And What Happens When You Find Yourself Without Time to Write.
Beware! Your Dream Self may have Plans of Her Own.
This is based on a true story (more or less).
While sleeping Friday night…
I’m enjoying a fantastic ride along a vivid dreamscape. My dream self, with my dream sisters, impulsively decide to charter an enormous cargo boat to cross the Atlantic Ocean to Europe. Excitement runs high and they dance along the decks, giggling and high fiving each other as the boat cruises through the water.
The Captain, a wire thin man with a hunched shoulder, occasionally removes his eyeball to nibble on the backside, like a nervous habit whenever he’s stressed. After, he slips eyeball back into the socket with a sucking sound, chewed end towards his skull so no one can notice. There’s a First Mate, but he’s sly and mute fellow, never quite seen clearly, like a shadow. The only other person on board is The Engineer, who drives the boat like he’s drunk, often getting it stuck in shallows and taking the curves at high speed so he could bank the boat on its keel (I know, we’re technically in the ocean, but dreams tend bend reality). With all the twists and turns, he ends up getting them lost.
They come upon an unknown land. On the cliff banks, there’s a semi-deserted town, half in ruins. Children hide in doorways and cats lick their paws on cinderblocks. They discover a back laneway leading to two-story building that sells scraps of junk. The owner has a short beard, a kind voice and invites them to wander through his yard of wonders. As they trudge deeper into fray, it extends on and on like an unwinding skein of yarn.
This is when my dream self slips away from the others, on the excuse of looking for a bathroom. She enters a steel constructed building and in its depth, she discovers a windowless room. Inside, there’s a tub holding a sleeping baby. Like in the historical pictures of Inuit children, the child is bundled in layers of fur and circle the face giving the baby an owl like appearance. There’s a tiny toilet – which my dream self uses – slightly disturbing to me, but no, I didn’t pee in the bed. And where a counter and sink might be, instead is a desk with a flat screen computer.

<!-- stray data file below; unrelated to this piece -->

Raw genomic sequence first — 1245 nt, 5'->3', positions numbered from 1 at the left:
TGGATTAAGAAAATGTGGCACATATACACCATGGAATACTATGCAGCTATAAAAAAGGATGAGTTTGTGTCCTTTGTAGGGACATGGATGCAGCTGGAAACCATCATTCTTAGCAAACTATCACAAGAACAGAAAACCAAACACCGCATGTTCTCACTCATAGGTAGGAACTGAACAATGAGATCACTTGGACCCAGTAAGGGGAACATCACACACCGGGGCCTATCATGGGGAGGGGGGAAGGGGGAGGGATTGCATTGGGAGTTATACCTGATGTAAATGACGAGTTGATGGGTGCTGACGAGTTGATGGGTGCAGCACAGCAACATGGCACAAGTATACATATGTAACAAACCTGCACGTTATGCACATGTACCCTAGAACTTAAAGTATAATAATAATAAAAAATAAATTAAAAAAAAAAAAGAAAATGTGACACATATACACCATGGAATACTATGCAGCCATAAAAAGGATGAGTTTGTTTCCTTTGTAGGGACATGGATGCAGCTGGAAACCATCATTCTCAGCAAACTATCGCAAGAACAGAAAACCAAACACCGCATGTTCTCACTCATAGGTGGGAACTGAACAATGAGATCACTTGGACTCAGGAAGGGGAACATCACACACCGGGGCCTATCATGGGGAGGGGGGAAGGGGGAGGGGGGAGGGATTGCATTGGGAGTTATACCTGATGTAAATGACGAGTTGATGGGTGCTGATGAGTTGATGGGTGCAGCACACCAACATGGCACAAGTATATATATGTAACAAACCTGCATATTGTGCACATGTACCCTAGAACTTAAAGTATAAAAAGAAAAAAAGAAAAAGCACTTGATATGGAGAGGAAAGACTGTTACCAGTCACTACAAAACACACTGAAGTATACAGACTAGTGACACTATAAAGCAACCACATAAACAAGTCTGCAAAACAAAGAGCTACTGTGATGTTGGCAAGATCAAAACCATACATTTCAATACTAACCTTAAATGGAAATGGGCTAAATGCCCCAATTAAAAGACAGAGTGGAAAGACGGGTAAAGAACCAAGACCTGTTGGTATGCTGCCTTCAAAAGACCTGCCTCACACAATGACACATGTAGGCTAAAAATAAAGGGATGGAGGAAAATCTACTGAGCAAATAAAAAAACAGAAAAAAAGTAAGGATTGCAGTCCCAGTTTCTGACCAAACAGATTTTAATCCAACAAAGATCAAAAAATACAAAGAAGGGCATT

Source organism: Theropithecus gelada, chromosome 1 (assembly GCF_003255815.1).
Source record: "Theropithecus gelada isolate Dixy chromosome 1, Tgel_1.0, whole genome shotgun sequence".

You know this question. Why do we do things? Why do we climb mountains? Travel? Have children? Eat poorly? Why? Why? Why? Each one has a different answer, so each question has the right to be asked. So let’s ask, why do we write?
Writing began simply as a means of communication. Talking is obviously the superior form of communicating, but what if that isn’t possible? Writing was an early substitute.
Writing gave the “speaker” the ability to be heard over great distances, and to be heard verbatim by two or twenty or two thousand people or even more, without having to repeat ones self. How cool is that? [Read more…]
Openings of short stories are actually my favourite parts to write. That’s when I am most inspired to capture a potentially great idea and create the story I envision. But this writer cannot resist spending way too much time honing the first few paragraphs, thereby losing focus and enthusiasm to complete what I’ve started.
Thus, a stack of ‘beginnings’ has been growing considerably over several years, but endings? Not so much. Recently a short story writing contest inspired me to sift through the files and choose a story to finish and submit. [Read more…]